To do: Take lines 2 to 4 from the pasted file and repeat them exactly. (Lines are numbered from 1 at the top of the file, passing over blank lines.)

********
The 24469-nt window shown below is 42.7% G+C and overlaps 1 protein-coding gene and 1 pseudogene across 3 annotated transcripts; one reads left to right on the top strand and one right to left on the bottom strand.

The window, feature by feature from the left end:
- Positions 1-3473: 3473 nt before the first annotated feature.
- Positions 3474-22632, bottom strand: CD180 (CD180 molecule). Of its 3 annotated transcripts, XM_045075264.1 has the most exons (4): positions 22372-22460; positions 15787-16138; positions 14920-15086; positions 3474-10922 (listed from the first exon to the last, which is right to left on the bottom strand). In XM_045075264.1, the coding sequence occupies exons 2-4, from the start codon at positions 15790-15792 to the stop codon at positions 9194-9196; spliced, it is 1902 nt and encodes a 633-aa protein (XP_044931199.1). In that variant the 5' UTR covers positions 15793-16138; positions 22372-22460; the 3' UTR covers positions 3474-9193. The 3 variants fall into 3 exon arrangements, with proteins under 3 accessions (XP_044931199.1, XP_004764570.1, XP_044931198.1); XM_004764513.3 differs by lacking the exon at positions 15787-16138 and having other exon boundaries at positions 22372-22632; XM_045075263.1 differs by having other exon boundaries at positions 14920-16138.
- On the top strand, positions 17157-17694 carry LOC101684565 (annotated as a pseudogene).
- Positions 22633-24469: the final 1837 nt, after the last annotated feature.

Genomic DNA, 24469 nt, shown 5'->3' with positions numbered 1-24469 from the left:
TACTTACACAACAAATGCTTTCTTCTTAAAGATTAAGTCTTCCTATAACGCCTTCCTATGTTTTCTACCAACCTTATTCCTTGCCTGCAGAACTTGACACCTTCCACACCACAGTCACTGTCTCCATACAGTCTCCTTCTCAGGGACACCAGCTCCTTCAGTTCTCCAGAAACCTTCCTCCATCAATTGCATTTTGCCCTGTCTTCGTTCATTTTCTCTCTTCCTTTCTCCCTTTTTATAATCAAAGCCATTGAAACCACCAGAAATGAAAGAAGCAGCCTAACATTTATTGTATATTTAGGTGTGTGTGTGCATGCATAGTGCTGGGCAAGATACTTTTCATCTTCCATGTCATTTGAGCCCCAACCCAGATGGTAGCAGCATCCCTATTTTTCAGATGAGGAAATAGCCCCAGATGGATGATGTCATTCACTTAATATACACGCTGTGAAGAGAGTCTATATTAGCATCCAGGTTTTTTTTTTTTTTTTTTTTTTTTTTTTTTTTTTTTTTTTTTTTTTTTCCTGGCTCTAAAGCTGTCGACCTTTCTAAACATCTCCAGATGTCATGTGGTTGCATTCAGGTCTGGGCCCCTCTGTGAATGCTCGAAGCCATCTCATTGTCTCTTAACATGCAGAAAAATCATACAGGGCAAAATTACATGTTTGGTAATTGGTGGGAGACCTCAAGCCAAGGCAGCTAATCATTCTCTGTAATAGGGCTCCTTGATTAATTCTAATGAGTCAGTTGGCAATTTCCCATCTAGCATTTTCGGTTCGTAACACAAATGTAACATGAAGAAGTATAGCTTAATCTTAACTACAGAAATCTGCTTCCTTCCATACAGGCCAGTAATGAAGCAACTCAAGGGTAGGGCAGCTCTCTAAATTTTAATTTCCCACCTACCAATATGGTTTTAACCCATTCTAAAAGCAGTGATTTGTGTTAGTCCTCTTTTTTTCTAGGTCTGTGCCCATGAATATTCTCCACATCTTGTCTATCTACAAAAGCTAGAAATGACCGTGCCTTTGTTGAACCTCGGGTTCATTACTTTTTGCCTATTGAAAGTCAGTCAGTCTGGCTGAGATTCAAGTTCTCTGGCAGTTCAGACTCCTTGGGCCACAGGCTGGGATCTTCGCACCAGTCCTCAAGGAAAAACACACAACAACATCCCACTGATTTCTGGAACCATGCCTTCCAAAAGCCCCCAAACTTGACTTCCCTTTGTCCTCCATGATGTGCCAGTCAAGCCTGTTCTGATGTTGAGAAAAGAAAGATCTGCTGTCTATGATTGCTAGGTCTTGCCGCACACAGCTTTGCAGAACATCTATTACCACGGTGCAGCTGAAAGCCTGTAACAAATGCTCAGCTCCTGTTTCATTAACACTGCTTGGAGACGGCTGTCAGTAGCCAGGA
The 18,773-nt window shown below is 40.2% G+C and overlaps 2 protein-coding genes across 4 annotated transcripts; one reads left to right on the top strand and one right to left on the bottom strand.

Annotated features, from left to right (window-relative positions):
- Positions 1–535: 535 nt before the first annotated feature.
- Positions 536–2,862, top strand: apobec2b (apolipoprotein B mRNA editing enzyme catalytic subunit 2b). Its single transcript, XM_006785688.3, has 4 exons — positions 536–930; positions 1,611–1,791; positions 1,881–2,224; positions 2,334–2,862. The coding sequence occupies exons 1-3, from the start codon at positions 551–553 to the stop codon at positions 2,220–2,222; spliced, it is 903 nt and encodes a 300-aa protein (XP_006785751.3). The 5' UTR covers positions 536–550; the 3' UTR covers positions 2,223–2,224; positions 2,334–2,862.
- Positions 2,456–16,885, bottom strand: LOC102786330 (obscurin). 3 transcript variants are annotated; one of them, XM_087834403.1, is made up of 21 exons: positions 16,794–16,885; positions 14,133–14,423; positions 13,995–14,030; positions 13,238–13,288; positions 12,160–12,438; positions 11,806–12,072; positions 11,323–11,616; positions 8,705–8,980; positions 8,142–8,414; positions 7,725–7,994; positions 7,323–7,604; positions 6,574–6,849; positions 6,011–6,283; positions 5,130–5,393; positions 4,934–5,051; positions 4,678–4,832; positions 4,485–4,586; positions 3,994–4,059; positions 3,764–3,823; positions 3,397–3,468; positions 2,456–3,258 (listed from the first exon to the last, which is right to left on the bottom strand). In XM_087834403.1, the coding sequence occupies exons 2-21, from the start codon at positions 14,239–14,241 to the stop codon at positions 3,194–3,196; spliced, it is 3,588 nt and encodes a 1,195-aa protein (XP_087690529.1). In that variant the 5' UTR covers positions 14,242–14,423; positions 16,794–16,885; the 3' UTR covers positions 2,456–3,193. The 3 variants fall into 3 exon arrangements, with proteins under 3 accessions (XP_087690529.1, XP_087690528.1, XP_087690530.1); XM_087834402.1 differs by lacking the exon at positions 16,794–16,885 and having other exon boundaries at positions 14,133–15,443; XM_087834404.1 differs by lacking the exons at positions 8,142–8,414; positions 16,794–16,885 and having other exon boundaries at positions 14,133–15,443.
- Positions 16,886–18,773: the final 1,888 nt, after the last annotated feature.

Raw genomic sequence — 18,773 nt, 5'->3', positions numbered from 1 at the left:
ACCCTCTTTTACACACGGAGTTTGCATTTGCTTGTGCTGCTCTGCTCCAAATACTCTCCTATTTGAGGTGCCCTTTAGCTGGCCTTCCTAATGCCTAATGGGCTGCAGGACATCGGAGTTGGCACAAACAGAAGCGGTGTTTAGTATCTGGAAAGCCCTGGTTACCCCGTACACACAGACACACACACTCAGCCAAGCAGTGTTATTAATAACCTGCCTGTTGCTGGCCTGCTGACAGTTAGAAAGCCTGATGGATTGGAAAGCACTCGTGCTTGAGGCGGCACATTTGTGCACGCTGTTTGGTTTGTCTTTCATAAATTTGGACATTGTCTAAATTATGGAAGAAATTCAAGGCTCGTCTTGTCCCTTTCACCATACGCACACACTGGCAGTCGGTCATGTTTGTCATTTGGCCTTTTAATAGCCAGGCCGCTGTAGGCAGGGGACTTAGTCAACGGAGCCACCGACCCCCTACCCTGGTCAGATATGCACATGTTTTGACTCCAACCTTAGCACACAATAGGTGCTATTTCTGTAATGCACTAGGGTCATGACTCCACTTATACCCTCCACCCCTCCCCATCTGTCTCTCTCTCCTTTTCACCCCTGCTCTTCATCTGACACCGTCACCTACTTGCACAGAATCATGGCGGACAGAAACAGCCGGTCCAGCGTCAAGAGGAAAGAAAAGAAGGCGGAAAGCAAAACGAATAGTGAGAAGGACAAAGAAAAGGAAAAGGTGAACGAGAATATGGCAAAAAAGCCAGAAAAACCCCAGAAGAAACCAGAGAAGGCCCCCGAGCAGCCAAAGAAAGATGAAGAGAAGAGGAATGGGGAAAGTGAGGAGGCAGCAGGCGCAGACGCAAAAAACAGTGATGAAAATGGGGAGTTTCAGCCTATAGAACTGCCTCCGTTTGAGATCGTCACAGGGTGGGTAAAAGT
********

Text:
The window, feature by feature from the left end:
- Positions 1-3473: 3473 nt before the first annotated feature.
- Positions 3474-22632, bottom strand: CD180 (CD180 molecule). Of its 3 annotated transcripts, XM_045075264.1 has the most exons (4): positions 22372-22460; positions 15787-16138; positions 14920-15086; positions 3474-10922 (listed from the first exon to the last, which is right to left on the bottom strand). In XM_045075264.1, the coding sequence occupies exons 2-4, from the start codon at positions 15790-15792 to the stop codon at positions 9194-9196; spliced, it is 1902 nt and encodes a 633-aa protein (XP_044931199.1). In that variant the 5' UTR covers positions 15793-16138; positions 22372-22460; the 3' UTR covers positions 3474-9193. The 3 variants fall into 3 exon arrangements, with proteins under 3 accessions (XP_044931199.1, XP_004764570.1, XP_044931198.1); XM_004764513.3 differs by lacking the exon at positions 15787-16138 and having other exon boundaries at positions 22372-22632; XM_045075263.1 differs by having other exon boundaries at positions 14920-16138.